As the long march of technology continues unabated, industries across the world are impacted, in ways both good, bad and profound. Where trucking is concerned, nowhere has this impact been more pronounced than in fleet safety.
The fact is, trucking companies and truck rental operators are expanding their safety offerings to include highly advanced features that supplement truck driver intuition. This, all while the cost of such technologies continues to drop.
Where It All Began
The transition to advanced safety technologies began with major rental companies adopting them. When major players make the shift, technologies proliferate and are much more easily spread across the board.
And while systems like on-board stability control have been around for many, many years, the game is changing as new technologies come online. Whereas before one may only be able to avoid a collision, today’s advanced sensors can go so far as to help mitigate a jackknife in real-time.
As the technologies have increased, payback time has decreased. A fleet can now reasonably expect payback for an advanced on-board safety system to roll in at around 12 to 14 months.
For larger trucking companies, the return is simple. Common features like collision avoidance systems and air disc brakes have become so affordable that they are almost no-brainers. Even smaller trucking companies can get in on the action at the low price points offered.
More Advanced Systems
As the advanced features of yesterday become the common features of today, we look ahead to what new technologies being released today will be the common features of tomorrow.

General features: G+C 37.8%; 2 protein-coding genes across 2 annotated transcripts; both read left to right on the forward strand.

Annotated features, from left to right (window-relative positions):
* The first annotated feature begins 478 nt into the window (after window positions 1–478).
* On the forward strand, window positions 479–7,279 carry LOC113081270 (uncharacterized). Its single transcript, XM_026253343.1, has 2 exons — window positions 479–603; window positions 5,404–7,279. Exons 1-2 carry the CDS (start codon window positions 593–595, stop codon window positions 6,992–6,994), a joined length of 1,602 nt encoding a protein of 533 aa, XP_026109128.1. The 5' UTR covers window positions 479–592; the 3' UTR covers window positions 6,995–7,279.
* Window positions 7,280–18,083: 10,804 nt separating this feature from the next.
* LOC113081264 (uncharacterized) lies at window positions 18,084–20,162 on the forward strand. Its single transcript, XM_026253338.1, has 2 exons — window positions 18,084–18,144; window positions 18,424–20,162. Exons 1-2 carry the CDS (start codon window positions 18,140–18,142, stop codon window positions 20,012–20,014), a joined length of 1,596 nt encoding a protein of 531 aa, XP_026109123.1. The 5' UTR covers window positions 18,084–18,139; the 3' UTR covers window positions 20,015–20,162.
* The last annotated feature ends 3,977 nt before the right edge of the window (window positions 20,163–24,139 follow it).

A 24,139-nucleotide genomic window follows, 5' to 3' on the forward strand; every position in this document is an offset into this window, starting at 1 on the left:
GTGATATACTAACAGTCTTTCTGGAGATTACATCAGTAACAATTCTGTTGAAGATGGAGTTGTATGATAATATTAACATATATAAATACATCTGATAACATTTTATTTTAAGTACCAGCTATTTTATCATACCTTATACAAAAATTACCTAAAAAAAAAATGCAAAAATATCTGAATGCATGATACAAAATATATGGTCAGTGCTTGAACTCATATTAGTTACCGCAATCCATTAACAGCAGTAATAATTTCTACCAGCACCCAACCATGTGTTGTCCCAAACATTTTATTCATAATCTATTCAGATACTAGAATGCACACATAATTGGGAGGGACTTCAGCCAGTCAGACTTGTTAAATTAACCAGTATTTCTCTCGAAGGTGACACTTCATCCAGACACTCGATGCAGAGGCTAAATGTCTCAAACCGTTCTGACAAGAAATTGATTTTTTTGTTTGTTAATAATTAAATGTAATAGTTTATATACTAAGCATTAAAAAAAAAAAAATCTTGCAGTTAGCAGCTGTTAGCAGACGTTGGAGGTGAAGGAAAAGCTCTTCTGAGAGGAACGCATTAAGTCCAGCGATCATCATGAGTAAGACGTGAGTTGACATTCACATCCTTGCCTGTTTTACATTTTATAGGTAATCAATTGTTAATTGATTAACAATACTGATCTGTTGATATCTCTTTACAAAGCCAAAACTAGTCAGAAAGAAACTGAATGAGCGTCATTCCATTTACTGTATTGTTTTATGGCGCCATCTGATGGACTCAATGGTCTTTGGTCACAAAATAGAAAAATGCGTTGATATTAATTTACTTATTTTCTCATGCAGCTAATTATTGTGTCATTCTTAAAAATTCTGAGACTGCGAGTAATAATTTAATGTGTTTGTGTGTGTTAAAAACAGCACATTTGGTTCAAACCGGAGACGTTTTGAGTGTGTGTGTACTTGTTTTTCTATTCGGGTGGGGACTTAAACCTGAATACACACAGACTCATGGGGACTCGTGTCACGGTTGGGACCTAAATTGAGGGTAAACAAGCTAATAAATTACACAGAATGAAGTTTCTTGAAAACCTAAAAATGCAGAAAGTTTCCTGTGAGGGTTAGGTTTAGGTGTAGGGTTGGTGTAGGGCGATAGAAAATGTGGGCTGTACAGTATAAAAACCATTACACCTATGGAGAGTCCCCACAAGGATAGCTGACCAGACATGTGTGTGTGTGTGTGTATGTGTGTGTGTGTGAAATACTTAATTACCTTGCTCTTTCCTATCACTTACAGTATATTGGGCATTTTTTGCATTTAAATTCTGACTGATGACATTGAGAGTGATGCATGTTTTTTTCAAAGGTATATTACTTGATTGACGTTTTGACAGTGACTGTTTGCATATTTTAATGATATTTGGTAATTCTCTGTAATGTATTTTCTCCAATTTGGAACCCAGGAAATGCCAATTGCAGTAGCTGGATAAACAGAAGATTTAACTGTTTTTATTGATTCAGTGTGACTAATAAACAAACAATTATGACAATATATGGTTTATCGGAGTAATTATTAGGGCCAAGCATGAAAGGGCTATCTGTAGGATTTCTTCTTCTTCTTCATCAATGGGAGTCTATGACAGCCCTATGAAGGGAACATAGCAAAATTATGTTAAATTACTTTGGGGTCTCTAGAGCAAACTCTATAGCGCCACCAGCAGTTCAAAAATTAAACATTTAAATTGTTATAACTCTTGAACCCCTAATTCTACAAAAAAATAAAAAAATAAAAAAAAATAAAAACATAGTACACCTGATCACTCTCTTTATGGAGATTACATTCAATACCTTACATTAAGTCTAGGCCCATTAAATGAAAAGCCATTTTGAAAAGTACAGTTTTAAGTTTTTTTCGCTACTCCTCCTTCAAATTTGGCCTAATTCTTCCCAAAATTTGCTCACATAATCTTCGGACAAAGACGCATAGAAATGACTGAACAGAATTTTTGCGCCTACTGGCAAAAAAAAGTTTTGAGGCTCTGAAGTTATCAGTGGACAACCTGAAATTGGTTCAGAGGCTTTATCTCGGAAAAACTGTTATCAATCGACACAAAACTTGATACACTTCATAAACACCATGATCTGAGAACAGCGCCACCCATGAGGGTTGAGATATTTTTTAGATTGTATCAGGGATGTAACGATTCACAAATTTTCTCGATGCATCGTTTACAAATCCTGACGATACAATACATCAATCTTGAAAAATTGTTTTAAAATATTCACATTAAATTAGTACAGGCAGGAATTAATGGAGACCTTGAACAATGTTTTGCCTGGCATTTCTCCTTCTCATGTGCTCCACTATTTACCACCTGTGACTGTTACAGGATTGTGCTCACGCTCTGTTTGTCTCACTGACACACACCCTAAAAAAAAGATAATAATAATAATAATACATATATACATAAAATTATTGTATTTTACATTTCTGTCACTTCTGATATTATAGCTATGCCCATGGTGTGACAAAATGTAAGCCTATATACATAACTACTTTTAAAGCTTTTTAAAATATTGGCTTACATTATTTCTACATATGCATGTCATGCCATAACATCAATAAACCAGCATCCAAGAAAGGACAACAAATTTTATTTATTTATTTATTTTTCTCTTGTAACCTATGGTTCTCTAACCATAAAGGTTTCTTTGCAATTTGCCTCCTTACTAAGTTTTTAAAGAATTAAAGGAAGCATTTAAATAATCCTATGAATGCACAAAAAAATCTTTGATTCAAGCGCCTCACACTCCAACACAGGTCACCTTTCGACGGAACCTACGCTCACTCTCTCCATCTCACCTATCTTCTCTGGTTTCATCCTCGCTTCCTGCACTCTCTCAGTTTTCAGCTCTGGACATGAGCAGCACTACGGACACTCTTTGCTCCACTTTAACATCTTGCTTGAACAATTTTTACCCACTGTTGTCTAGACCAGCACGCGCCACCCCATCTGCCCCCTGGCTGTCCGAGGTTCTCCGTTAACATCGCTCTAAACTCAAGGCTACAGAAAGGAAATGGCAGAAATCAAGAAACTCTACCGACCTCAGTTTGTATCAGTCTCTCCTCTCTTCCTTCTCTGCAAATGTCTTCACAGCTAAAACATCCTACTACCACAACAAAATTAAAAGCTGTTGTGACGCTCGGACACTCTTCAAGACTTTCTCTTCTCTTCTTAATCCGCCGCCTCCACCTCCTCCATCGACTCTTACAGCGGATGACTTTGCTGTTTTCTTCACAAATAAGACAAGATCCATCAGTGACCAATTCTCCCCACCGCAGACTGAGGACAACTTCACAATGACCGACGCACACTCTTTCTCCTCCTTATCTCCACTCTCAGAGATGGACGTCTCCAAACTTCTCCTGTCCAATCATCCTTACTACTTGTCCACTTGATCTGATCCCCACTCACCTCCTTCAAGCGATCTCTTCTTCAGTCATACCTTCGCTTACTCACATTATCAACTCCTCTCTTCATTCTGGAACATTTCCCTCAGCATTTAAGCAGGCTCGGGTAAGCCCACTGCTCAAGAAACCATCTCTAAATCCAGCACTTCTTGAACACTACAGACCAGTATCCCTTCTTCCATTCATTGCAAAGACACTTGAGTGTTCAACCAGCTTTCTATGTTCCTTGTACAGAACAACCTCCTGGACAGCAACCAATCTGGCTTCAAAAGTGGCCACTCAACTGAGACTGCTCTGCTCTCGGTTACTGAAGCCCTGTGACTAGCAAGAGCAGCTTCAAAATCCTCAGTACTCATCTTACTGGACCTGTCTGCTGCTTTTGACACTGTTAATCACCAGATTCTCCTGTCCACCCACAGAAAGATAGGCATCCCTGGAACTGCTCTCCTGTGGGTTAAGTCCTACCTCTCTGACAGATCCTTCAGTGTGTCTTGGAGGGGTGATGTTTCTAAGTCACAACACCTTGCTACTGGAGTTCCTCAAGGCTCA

Laying the groundwork for advanced safety technologies includes integrating technologies such as forward-looking radar and collision mitigation systems. The new generations of active control systems are able to reduce collision costs and lower lost time and truck driver injuries.
Thanks to rapid advances in computing power and automated technologies, trucks with these systems have active linkages to braking and powertrain controls. Simply put, these go far beyond simple alerts and become active participants in how the truck is controlled.
These systems are simply negligence agnostics, meaning that they can operate at speeds faster than a human can think, decide on a course of action and react.
Leveraging Cost with Safety
Although these systems can be expensive for smaller fleets, larger fleets see long-term savings in reduced crash costs and better safety for their truck drivers.
For smaller companies with multi-year lease contracts, safety packages can be integrated at the manufacturing level, thus allowing smaller operators to take advantage of better safety features without breaking the bank or hurting the bottom line.
Consider that smaller fleets are more susceptible to crashes and it isn’t hard to see where there’s a real return on safety investment.
Driving the development of these technologies are huge companies like Ryder, Penkse, UPS and FedEx. All four of these companies now spec their vehicles with advanced safety systems as a standard procedure.
UPS, for instance, has been ordering trucks with collision avoidance systems since 2015, standard. FedEx has been spec’ing forward-collision avoidance systems for almost the same amount of time on certain vehicles, though they are not as far ahead on them as their shipping rival.
While none of these systems are fully automated, meaning at some point the truck driver must react to prevent sure disaster, they go a long way to ensuring innovation continues. How fast safety technologies move towards greater automation depends on the pace of development.
Either way you look at it, however, these systems are having a huge impact on both industry truck driver safety and the safety of others on the road. Where this will all end up – and how far these technologies develop – is anyone’s guess, but for now everyone is happy we’ve come this far.